Saturday, December 4, 2010



Abandoned African penguin being hand-reared at SANCCOB
(Photo IKFAW/Trevor Samson)

The African Penguin SSP is asking your institution to consider making a donation to SANCCOB to help offset the cost of hand rearing these abandoned chicks and to purchase satellite trackers. The African penguin is now an ENDANGERED species and hand rearing the chicks will ensure their return to the wild. This request is time sensitive as the order for the trackers needs to be placed imminently.’

Zoos and aquaria in the USA are being offered a unique opportunity to contribute towards key research which could lead to saving the African penguin species.

For US $3,500 you will get the Naming Rights to one of 10 trackers and will contribute towards the rescue, rehabilitation and release costs of 415 African penguin chicks.

Currently almost 1% of the entire African penguin population is currently living in SANCCOB’s facility. Over the past two weeks a total of 415 African penguin chicks abandoned by their moulting parents have been admitted to SANCCOB in Cape Town from Stony Point and Dyer Island wild colonies. As this proposal is winging its way across the Atlantic Ocean to you, the team is admitting a further 18 chicks from Dyer Island bringing the total to 433 chicks.

It is hopeful that at least 75% of these chicks will successfully complete their 6-week rehabilitation at SANCCOB and be released back into the wild.

What is the aim of the African Penguin Chick Bolstering Project?

a) Chick rearing component
If there had been no intervention it is almost certain that these chicks would have died due to dehydration, heat exhaustion and starvation. The African Penguin Chick Bolstering Project (APCBP) was initiated to investigate the efficacy of using hand-reared chicks, abandoned by their parents in the Western Cape (e.g. Parsons and Underhill 2005), to bolster declining colonies as well as to develop the infrastructure and knowledge required to undertake the establishment of an entirely new African Penguin colony on South Africa’s south coast. Your support will assist the Chick Bolstering Project partners to cover veterinary, nutritional and other costs associated with rearing the chicks currently housed at SANCCOB, as well as transport and support costs for colony managers who rescued these birds.

b) Research component
It is crucial that we understand the mechanisms that either lead fledglings to return to their natal colonies (defined here as the colony in which they hatched) or to disperse to other sites as breeding adults. Unfortunately, the period of the African Penguin life cycle from fledging until they return to breed at around three to four years old (Whittington et al. 2005) is poorly studied and large gaps exist in our knowledge. The aim of the proposed study is to collate and analyse the available data on African Penguins during this period, to help understand at what age penguins develop the knowledge of what will be their breeding colony and how this decision may relate to the conditions they experience during their early years.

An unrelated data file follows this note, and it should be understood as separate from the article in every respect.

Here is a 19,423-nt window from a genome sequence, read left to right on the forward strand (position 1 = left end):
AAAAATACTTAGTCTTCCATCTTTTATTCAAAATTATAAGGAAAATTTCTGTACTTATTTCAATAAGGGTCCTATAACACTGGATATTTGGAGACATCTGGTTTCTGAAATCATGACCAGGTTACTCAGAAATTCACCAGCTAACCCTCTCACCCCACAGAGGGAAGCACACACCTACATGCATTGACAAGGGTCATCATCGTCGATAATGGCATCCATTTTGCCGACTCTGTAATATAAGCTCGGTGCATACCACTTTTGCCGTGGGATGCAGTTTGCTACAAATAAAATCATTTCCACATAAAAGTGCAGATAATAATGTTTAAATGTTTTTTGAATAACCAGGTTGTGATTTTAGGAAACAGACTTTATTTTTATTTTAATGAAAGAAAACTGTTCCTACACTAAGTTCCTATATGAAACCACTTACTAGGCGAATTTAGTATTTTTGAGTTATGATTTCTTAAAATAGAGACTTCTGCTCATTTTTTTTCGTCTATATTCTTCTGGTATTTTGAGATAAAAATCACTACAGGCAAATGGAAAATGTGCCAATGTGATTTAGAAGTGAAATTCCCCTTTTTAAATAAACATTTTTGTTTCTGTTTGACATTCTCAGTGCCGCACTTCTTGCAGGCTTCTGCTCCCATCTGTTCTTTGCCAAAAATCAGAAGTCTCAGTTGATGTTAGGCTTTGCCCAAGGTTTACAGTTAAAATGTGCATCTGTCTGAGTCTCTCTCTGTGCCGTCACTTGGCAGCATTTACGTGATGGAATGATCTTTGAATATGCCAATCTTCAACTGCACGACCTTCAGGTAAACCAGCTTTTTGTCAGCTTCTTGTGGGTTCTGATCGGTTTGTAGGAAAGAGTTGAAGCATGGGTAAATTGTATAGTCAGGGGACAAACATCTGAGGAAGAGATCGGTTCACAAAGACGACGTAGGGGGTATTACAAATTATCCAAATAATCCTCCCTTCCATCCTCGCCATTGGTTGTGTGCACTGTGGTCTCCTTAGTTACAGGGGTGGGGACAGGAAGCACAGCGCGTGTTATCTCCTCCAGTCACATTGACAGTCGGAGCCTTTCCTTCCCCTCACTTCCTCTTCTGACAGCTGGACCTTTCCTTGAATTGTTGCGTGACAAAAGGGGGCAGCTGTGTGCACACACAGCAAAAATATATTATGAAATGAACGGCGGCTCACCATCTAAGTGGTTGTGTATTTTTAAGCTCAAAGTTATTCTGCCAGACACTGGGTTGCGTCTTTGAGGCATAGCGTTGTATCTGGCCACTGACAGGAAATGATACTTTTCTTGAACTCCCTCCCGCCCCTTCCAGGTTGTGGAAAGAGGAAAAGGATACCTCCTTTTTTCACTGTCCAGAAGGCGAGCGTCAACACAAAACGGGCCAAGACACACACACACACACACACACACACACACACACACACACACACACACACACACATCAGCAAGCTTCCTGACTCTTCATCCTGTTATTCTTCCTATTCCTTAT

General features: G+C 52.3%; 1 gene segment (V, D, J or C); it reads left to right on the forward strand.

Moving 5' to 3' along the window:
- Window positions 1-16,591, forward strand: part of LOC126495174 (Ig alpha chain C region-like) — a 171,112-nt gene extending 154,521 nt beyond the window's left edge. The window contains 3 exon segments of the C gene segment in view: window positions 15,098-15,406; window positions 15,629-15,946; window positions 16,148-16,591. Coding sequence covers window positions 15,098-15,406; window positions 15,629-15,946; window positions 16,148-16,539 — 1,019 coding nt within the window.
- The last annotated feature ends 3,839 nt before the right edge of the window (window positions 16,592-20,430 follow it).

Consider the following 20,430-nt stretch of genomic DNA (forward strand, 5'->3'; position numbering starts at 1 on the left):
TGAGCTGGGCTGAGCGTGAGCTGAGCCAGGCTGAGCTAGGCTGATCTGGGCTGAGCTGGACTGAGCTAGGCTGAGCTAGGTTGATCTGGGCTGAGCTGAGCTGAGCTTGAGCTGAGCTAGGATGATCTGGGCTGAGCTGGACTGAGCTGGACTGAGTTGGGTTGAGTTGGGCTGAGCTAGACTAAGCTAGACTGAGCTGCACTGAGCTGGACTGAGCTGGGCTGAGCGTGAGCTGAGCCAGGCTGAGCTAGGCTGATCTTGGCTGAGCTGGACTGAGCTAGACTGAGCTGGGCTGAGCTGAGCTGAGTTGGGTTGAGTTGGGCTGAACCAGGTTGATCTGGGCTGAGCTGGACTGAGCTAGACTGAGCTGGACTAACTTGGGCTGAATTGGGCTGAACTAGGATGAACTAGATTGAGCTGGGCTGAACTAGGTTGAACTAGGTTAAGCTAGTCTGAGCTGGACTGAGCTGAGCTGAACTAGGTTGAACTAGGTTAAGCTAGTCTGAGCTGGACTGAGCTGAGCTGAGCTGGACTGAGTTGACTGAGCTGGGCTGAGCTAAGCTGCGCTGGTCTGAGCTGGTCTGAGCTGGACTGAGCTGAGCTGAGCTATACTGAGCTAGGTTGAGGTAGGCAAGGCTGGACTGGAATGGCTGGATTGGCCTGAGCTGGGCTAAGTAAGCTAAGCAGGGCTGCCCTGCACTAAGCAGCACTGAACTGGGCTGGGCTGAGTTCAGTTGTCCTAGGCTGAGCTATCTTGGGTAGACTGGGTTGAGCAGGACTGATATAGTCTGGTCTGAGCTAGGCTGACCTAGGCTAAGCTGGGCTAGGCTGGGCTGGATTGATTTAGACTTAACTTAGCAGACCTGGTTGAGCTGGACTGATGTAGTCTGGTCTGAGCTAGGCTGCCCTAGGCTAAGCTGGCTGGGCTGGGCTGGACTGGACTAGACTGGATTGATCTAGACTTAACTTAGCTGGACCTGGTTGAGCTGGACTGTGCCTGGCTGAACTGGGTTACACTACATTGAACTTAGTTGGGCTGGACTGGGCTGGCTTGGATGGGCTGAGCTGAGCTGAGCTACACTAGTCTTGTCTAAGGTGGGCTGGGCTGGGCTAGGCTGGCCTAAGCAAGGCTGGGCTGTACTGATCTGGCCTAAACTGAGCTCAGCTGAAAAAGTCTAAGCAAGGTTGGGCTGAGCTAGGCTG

These chicks present an unprecedented opportunity to implement a tracking project within a controlled environment, which will enable the African penguin community in Southern Africa to answer crucial questions which will contribute towards saving the species. Six birds will be fitted with GSM/VHF loggers (or Satellite transmitters – PTTs). Ecotone® Duck EP-10 Solar GPS-GSM loggers have provisionally been identified as suitable for the task.

A detailed project proposal can be forwarded on request.

Implementation and Partners

These penguin chicks form part of the APCBP, which is a collaborative project, led by the Bristol Zoo (UK), administered by SANCCOB in South Africa and local partners include the Department of Environmental Affairs, CapeNature, Animal Demography Unit at the University of Cape Town, Robben Island Museum and the International Fund for Animal Welfare (IFAW). The chicks are being hand-reared by SANCCOB.

In addition to these core contributors, the project needs the support of the following partners: CapeNature, SANParks, BirdLife South Africa, Oceans and Coasts (DEA), Marine and Coastal Management (DAFF), Ministry of Fisheries and Marine Resources (Namibia), Robben Island Museum, Overstrand Municipality, South African National Biodiversity Institute – Approval and permitting of the research project, logistics, access to breeding colonies, and data sharing, analysis and research collaboration, leading to joint publication of co-authored papers.
The research component of the project will be managed by the Animal Demography Unit (ADU), Department of Zoology at the University of Cape Town and the Marine Research Institute (MA-RE), in conjunction with SANCCOB and the Bristol Conservation and Science Foundation.


There is an urgent need for a minimum of 6 satellite trackers to be deployed on the hand-reared chicks at SANCCOB, prior to their release, in order to capitalize on the opportunity which currently presents itself. Financial commitment is required within the next two weeks; as the order for the devices needs to be placed imminently, to allow time for transport and customs clearance.

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